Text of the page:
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Physicists Observe Rare Resonance In Molecules For the First Time

jeudi 2 février 2023, 08:00 , par Slashdot
Physicists at MIT have for the very first time observed a resonance between two colliding ultracold molecules. The findings have been published in the journal Nature. From the report: They found that a cloud of super-cooled sodium-lithium (NaLi) molecules disappeared 100 times faster than normal when exposed to a very specific magnetic field. The molecules' rapid disappearance is a sign that the magnetic field tuned the particles into a resonance, driving them to react more quickly than they normally would. The findings shed light on the mysterious forces that drive molecules to chemically react. They also suggest that scientists could one day harness particles' natural resonances to steer and control certain chemical reactions.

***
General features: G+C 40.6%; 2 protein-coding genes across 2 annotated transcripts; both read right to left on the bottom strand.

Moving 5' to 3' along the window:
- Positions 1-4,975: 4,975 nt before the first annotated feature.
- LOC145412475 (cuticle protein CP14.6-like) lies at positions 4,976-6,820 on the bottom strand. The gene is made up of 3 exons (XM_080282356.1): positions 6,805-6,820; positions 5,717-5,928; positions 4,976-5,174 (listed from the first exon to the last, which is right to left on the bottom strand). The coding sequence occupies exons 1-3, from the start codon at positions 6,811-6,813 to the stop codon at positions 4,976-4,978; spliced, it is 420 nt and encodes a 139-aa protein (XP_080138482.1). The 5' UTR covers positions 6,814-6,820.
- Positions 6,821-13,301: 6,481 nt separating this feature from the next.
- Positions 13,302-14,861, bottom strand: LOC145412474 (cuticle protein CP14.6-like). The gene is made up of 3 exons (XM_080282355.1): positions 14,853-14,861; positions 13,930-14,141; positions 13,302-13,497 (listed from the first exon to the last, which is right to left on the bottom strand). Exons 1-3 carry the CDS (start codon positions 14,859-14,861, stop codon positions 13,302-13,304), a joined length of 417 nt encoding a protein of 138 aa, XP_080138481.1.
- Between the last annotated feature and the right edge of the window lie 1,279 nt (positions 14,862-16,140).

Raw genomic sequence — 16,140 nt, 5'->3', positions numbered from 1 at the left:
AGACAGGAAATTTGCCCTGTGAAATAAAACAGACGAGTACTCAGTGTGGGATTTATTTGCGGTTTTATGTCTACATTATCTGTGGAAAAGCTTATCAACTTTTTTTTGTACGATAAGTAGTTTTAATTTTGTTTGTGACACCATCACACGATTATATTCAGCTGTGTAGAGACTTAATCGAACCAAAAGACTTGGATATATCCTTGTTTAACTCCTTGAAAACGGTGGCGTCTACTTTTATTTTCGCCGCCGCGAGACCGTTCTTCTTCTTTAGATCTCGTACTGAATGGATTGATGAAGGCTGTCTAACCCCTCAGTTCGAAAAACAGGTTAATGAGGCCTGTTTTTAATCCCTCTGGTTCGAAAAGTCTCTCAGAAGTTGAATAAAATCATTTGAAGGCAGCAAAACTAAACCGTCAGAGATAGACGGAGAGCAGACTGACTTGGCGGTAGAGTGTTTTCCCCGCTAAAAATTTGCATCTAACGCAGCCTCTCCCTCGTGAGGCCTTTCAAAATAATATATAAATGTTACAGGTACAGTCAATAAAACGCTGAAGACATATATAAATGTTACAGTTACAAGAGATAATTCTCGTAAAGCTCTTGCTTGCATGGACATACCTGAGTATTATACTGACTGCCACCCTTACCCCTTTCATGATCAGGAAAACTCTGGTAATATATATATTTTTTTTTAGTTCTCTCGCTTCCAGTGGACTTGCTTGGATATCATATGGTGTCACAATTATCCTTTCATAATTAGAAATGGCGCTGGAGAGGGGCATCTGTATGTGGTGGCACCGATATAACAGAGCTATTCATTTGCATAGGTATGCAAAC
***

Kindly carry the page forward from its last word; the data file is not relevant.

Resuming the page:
Overall, the discovery provides a deeper understanding of molecular dynamics and chemistry. While the team does not anticipate scientists being able to stimulate resonance, and steer reactions, at the level of organic chemistry, it could one day be possible to do so at the quantum scale. 'One of the main themes of quantum science is studying systems of increasing complexity, especially when quantum control is potentially in the offing,' says John Doyle, professor of physics at Harvard University, who was not involved in the group's research. 'These kind of resonances, first seen in simple atoms and then more complicated ones, led to amazing advances in atomic physics. Now that this is seen in molecules, we should first understand it in detail, and then let the imagination wander and think what it might be good for, perhaps constructing larger ultracold molecules, perhaps studying interesting states of matter.'

Read more of this story at Slashdot.

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